Monday, April 20, 2015

When You Feel Like a Cockroach of a Mother

"For we can never too earnestly press upon ourselves the conviction that education is not what we teach our children in detached periods of time, when we are giving them special instruction or explaining to them revealed truths, but rather what we teach them by the silent, but ever-influencing language of our general example." --Susan Huntington

My example in the home has the ability to build up or tear down.  What I model for my children has the potential to grow them in maturity, as well as tempt them to sin.  This power of a mother's influence is a serious truth. One that we cannot deny, refuse or ignore.

If you are like me, this truth can tempt you to despair because often you feel like a human cockroach.  You blow it time and again.

"The mother who recommends religion, in her formal instructions to her children, as a thing of the first importance, while, in her own case, it is habitually driven into a corner;
who urges on her children the supreme desirableness of laying up treasures in heaven,
while her dearest ones are evidenced, by her conduct,
to be on earth;
who insists on the excellence and importance of meekness, patience, and charity,
while she is no way remarkable for the exercises of these graces herself;
who descants on the vanity of the world,
while she is seen to be a slave to its opinions and fashions;
can hardly expect much success from her labors."
--Susan Huntington

Thankfully, new days come with new mercies.  Yet we may find ourselves, yet again, doing that very thing we hate, or omitting things we know we shouldn't.

None of us want to be that hypocrite before our family.  None of us want to tear down our house with our hands, piece by piece.

I weep over my shortcomings, often.  Nighttime seems to be the worst as I recall this or that I did/didn't do or could have, yet didn't. 

And while all of us must confess to God, and yes, acknowledge to our children how we have failed or sinned against them in some way, shouldn't this bring into clearer focus, our dependence on God to cover us? The God of all consolation loves us, pities us, and He honors a loving and trusting soul.  And oh, how we must trust him! He alone is able to prevent our own influence on the minds and hearts of our children, as well as grant them the grace and love to forgive. (I'm so thankful that children are very forgiving people.) This should give us great courage to press on and also hope in Christ to will and work for His good pleasure.

He is faithful when we are not. He never yields to lazy parenting and he never grows tired or weak.

God can and does, effectually overrule all things, including a mother's sin. This does not weaken my obligation and responsibility toward my children in the least.  It would be arrogant and destructive for me to expect that God would deviate from the means by which he has said he will work (Prov. 22:6).  But it should make us thankful.  And it should produce humility to know that no matter how hard you work, you will fail, and that God never does.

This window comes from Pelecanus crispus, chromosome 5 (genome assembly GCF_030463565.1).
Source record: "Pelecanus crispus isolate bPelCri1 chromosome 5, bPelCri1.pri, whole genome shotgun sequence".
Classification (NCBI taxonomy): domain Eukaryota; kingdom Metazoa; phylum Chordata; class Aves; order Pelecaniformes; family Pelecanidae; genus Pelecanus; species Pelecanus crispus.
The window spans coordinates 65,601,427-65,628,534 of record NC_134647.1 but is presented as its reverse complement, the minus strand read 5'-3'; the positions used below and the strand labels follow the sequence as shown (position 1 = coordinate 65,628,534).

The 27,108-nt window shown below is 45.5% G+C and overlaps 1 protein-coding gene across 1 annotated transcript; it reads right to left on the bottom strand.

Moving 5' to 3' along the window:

All of our sinfulness, this monster cockroach in our beings, keeps us in constant exercise against the world, our flesh and the powers of darkness.  This exercise is at the foot of the cross of Christ, falling down and telling Him the worst of it...just how bad we really are (He already knows).  He sweetly invites us that labor and are heavy laden with rest in Him.

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Tuesday, April 14, 2015

Ten Blessings That Come With a Large Family

Not everyone is blessed with a large family.  Some have willingly ended their fertility and never looked back.  Others have done so and later regretted it.  Many more labor hard to attain contentment as God's plan unfolded for their lives and it did not include for them a large family as they had hoped.

For those of us who have been given this great privilege, we know that it is not a perfect life.  An easy, pain-free life exists for no family, big or small.  But some of the struggles large families face can be unique. Or at least packaged differently. The doubts and fears might center on wondering if there is enough of you to go around, fear of peoples' reaction when you announce another pregnancy, how to make the grocery budget stretch for an army of people, and the endurance to keep vigilance over so many hearts. Because it will be a decades-long task.

But there are so many beautiful blessings that come with having a large family.  We must remind ourselves often and "Bless the Lord, O my soul, forget not his benefits!"  One of the reasons we grow discouraged, weary in our work or begin to doubt that we are equipped is because we fail to remember.  If we don't intentionally choose to remember what God has done and the bounty of goodness he's lavished on us when he gave us so many children, we can lose sight of why we started this journey of faith. It is a short fall into the well of self-pity.